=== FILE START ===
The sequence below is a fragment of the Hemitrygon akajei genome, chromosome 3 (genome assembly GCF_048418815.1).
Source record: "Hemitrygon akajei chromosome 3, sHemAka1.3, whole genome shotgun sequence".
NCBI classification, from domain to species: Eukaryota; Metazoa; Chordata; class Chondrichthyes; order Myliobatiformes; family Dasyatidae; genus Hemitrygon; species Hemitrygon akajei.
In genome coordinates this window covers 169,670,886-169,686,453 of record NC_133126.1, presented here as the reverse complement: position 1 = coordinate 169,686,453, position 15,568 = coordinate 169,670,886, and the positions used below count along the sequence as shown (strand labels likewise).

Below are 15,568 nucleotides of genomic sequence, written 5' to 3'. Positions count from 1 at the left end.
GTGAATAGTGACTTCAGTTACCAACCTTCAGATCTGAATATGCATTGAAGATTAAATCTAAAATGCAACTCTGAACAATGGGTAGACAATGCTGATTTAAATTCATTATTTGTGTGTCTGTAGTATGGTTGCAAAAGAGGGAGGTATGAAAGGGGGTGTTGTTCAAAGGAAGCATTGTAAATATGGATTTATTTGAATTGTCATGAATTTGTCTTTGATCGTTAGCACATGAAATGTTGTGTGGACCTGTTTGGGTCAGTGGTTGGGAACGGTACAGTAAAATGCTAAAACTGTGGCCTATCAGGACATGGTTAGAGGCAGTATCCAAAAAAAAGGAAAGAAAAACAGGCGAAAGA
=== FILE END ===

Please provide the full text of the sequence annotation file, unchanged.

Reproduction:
The sequence below is a fragment of the Hemitrygon akajei genome, chromosome 3 (genome assembly GCF_048418815.1).
Source record: "Hemitrygon akajei chromosome 3, sHemAka1.3, whole genome shotgun sequence".
NCBI classification, from domain to species: Eukaryota; Metazoa; Chordata; class Chondrichthyes; order Myliobatiformes; family Dasyatidae; genus Hemitrygon; species Hemitrygon akajei.
In genome coordinates this window covers 169,670,886-169,686,453 of record NC_133126.1, presented here as the reverse complement: position 1 = coordinate 169,686,453, position 15,568 = coordinate 169,670,886, and the positions used below count along the sequence as shown (strand labels likewise).

Below are 15,568 nucleotides of genomic sequence, written 5' to 3'. Positions count from 1 at the left end.
GTGAATAGTGACTTCAGTTACCAACCTTCAGATCTGAATATGCATTGAAGATTAAATCTAAAATGCAACTCTGAACAATGGGTAGACAATGCTGATTTAAATTCATTATTTGTGTGTCTGTAGTATGGTTGCAAAAGAGGGAGGTATGAAAGGGGGTGTTGTTCAAAGGAAGCATTGTAAATATGGATTTATTTGAATTGTCATGAATTTGTCTTTGATCGTTAGCACATGAAATGTTGTGTGGACCTGTTTGGGTCAGTGGTTGGGAACGGTACAGTAAAATGCTAAAACTGTGGCCTATCAGGACATGGTTAGAGGCAGTATCCAAAAAAAAGGAAAGAAAAACAGGCGAAAGA